Females also have a very distinctive red strip along the edge of thier dorsal fins. Even in line bred double red agassizii females I have neet seen such a bright red edge to dorsal fins in agassizii.

I am going back to the store Tuesday and will try and take some better photos then.
 

Mike Wise

Moderator
Staff member
5 Year Member
Mike what do you mean by, Quote:
It isn't the type form; it is a Net/Netz form.
Can you explain why they would be called Alenquer and not Net/Netz
What taxonomists presently call the species "A. agassizii" is (in private) actually acknowledged as being a superspecies - a group of species that have very recently speciated from a single species. These species are so closely related that they usually have very few problems with interbreeding. According to Miller & Schliewen's genetic studies and Koslowski's taxonomic studies there are at least 8 distinct forms/species in this superspecies.

The "type form" is the form/species based on the holotype as described by Steindachner in 1875. The holotype form is found in tributaries along the Amazon from the Río Tigre in Peru to the Rio Negro in Brazil. The Net/Netz form is found in northern tributaries of the lower Amazon from the Rio Negro to at least the Rio Jari.

Probable the best name for this fish is "A. cf. agassizii Net/Netz (Alenquer)" - a relatively long name. This is why it is usually listed as A. agassizii Alenquer. This population of the Net/Netz form occurs around the town of Alenquer, where many of the Pigeon Blood and Red Discus are collected. It was fairly common in the trade 5 - 10 years ago when wild Pigeon Blood Discus were in high demand. Now it is less commonly available.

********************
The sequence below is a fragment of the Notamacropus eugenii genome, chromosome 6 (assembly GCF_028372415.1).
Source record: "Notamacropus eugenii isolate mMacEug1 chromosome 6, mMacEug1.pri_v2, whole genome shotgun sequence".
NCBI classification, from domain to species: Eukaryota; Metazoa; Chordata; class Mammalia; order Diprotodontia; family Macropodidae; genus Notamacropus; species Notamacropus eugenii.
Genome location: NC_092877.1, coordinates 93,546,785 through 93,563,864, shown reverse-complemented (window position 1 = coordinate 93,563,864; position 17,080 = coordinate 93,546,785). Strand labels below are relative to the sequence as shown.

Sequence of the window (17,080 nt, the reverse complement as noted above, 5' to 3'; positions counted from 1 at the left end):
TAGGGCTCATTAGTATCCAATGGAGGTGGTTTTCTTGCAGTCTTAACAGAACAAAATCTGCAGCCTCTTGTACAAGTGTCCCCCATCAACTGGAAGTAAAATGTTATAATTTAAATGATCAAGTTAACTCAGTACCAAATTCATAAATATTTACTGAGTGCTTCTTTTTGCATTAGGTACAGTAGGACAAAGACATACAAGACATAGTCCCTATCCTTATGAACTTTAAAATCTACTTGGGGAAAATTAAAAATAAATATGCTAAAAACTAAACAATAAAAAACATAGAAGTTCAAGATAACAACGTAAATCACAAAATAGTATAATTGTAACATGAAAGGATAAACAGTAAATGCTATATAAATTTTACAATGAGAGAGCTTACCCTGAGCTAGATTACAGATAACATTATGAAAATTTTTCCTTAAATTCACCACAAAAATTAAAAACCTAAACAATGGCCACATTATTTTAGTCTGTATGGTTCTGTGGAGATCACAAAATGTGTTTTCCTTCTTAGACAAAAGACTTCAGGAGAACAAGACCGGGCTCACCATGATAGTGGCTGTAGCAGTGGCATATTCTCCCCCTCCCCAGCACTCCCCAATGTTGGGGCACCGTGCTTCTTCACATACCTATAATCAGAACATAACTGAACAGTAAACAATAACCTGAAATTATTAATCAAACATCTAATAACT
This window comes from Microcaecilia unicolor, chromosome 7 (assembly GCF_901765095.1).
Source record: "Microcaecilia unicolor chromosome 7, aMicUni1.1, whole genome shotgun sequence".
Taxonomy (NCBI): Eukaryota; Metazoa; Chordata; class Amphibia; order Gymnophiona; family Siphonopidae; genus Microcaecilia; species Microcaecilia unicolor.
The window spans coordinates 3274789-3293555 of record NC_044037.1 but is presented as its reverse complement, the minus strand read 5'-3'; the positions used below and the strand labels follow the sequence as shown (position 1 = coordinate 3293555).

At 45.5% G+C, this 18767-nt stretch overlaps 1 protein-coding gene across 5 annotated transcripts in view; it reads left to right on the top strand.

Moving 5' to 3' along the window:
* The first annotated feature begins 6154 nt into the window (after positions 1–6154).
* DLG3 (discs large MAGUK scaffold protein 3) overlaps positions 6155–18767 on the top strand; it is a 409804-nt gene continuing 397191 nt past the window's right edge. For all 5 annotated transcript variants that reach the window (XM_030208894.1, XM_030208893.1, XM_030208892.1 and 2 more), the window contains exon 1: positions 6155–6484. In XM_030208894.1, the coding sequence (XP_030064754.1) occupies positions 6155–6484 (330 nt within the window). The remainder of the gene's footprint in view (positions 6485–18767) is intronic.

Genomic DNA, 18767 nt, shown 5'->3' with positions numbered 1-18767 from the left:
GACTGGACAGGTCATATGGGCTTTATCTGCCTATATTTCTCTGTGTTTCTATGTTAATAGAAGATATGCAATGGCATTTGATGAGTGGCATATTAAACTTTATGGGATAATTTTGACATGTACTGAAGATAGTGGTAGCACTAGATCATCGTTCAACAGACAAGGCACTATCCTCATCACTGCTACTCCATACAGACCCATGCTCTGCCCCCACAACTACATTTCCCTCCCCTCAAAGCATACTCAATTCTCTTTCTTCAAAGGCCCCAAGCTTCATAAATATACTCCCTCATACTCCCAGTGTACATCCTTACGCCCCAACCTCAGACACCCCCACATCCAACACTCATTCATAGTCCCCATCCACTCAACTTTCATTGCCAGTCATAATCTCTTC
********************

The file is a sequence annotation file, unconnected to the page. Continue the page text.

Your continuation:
ed seeley

Moderator
Staff member
5 Year Member
This population of the Net/Netz form occurs around the town of Alenquer, where many of the Pigeon Blood and Red Discus are collected. It was fairly common in the trade 5 - 10 years ago when wild Pigeon Blood Discus were in high demand. Now it is less commonly available.
I thought pigeon bloods were captive bred strains developed in Thailand? Are they present in the wild?
 

Apistomaster

Member
5 Year Member
I'm like Ed, "wild pigeon bloods from Alenquer area" does not compute.
That a fair number of wild Alenquers have the raw potential to develop a solid red I can go with but Pigeon Bloods as I know them are purely as natural as a Celestial Goldfish. These are Alenquer Discus according to Heiko Bleher.
 

Mike Wise

Moderator
Staff member
5 Year Member
Yes, you're right:redface:. I'm certainly not a Discus person. I've only been told that Pigeon Bloods were developed from red Discus from the Alenquer area, among others.
 

briztoon

Member
5 Year Member
Well I bought a pair two weeks ago. I picked out a smaller, subdominat male from the LFS tank. While he was not quite as colourfull in the LFS tank, he appeared to have good body shape and showed potential to colour up nicely.